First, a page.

Europe simply has no substitute for Russian energy resources. In an interview with Reuters, Christophe de Margerie, the CEO of the oil and gas company Total, said that any reduction in gas supplies from Russia would result in the fuel deficit being covered by the purchase of fuel from other suppliers at a much higher price, which end consumers would not like. According to Margerie, this is precisely why EU member countries should focus on making Russian gas supplies safer, including options to bypass Ukraine. «Can we live without Russian gas in Europe? The answer is no. Are there any reasons to live without it? I think – and I’m not defending the interests of Total in Russia – it is a no. We will have a problem this winter if there is a cut in supplies and if it is cold – that is obvious», stressed the head of Total. 

There is good reason why a number of EU countries are calling for Brussels to find a compromise solution to the Russian pipeline issue. In particular, the Italian ambassador to Russia, Cesare Maria Ragaglini, confirmed in an interview with the Interfax news agency that his country «broadly supports» the South Stream project «both because of the project’s importance in diversifying gas supply routes, and because of Italy’s industrial and technological involvement in the project. One needs to remember that gas is extremely important not just for economic development, but also for building a stable and environmentally-friendly economy. In this regard, the European Union and Italy are trying to fulfil their obligations. We would like the dialogue with Russia to continue on the part of the European Commission and those countries that are directly interested in the construction of the gas pipeline». Italy became the current chair of the European Union on 1 July, and this gives particular weight to the country’s position. According to Ambassador Ragaglini, «the normalisation of relations with Moscow is a priority of Italy’s EU presidency».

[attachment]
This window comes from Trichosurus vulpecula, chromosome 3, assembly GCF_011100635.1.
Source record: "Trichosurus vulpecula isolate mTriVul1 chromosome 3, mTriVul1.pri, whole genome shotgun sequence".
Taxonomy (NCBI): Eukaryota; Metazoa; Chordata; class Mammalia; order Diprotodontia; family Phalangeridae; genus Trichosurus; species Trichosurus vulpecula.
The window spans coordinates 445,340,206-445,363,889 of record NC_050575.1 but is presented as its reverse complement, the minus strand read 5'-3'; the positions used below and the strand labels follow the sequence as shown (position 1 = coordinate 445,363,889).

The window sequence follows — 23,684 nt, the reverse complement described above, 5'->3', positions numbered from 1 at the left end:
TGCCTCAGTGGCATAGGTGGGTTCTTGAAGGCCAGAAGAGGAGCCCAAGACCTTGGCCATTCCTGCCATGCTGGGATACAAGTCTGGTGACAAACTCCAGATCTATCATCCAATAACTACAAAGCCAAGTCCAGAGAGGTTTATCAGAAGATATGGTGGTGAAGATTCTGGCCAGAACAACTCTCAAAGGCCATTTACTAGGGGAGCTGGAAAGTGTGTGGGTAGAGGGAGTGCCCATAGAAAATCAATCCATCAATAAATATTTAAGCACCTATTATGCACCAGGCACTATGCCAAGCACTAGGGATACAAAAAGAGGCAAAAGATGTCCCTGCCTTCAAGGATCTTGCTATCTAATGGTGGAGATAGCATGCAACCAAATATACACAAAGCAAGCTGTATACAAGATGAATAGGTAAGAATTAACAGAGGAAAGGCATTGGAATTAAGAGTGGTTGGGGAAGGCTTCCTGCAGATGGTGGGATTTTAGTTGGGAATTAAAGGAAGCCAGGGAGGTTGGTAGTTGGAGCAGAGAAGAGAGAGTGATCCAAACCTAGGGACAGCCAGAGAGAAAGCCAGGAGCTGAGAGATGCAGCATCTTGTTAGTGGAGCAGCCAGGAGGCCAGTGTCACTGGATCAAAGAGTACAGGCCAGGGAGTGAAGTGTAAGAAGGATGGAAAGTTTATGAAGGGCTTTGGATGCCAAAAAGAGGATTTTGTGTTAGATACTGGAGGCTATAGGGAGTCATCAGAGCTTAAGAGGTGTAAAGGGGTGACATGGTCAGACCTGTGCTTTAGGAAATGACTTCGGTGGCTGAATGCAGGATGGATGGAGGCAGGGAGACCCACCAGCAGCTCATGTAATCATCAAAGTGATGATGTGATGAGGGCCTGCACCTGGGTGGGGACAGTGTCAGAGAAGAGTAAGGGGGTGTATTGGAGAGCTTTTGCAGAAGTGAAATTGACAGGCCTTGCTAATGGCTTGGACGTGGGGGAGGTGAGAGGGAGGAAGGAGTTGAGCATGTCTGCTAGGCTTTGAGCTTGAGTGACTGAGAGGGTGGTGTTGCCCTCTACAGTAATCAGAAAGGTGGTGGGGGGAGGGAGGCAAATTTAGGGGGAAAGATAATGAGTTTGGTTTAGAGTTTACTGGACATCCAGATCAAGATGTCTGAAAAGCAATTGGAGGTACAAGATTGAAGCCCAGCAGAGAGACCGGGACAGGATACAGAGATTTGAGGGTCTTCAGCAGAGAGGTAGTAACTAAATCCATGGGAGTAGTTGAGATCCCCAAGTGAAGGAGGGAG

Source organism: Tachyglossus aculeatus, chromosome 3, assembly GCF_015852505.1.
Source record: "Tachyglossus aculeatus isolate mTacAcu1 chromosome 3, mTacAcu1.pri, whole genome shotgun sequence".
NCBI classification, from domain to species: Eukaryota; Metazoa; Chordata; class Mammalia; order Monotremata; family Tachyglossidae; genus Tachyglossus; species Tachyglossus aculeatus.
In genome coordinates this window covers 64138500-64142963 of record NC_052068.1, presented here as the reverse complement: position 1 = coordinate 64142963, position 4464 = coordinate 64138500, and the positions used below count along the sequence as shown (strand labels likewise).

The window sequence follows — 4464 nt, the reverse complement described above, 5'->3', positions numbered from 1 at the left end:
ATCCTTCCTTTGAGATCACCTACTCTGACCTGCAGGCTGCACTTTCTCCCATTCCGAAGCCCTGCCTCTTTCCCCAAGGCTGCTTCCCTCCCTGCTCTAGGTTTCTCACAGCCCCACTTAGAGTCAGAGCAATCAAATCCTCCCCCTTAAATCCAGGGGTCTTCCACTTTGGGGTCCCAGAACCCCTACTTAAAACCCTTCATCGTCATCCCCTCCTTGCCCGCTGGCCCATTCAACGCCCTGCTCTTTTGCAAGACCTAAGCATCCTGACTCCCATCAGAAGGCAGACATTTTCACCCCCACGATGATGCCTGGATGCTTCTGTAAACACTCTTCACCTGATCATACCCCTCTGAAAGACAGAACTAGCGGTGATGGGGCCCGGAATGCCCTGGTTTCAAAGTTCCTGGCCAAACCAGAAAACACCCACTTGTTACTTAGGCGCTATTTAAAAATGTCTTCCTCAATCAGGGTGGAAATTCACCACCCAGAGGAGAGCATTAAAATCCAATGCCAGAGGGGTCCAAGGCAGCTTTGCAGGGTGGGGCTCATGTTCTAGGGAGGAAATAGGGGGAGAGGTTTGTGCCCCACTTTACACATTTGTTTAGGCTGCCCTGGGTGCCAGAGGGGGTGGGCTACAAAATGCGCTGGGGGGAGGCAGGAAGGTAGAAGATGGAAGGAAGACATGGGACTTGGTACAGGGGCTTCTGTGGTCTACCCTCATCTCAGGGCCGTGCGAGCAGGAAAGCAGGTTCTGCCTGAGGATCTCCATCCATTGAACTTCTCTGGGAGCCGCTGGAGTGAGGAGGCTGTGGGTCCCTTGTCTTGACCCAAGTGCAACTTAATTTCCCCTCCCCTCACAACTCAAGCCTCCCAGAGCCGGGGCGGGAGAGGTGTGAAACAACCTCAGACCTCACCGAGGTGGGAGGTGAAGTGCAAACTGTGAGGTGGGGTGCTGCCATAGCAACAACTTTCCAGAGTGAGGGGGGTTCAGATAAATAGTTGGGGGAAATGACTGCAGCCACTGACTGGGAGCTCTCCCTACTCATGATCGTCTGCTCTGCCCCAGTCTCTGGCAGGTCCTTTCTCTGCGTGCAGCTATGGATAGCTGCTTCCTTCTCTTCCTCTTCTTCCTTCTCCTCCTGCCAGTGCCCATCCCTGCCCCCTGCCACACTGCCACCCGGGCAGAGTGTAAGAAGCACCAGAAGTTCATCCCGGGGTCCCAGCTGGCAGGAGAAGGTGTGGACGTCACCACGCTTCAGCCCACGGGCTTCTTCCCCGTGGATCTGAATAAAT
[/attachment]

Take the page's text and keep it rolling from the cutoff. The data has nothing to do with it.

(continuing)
It should also be noted that Russian-Serbian cooperation does not just have a European dimension in the energy sphere. The Russian Minister of Emergency Situations, Vladimir Puchkov, has called for the European Union to set up a global emergency-response system based on Russian experience, as well as a broader use of the potential of the Russian-Serbian humanitarian centre in the Serbian city of Nis.

Naturally, those involved in the talks between Serbia and Russia could not avoid the issue of Kosovo, which is painful for Belgrade. Indeed, many in Serbia doubt the consistency of Russia’s position following the reunification of Crimea with Russia. Russia’s attitude regarding the non-recognition of Kosovo’s self-proclaimed independence remains unchanged, however. «I am very grateful for the assistance we are receiving from you on the issue of Kosovo and Metohija, and I am also very pleased that you wish to continue developing economic ties with us», stressed Vucic during a conversation with President Putin [8]. And these words may serve as the most accurate summation of the Serbian Prime Minister’s visit.

[1] AFP 200717 GMT JUN 14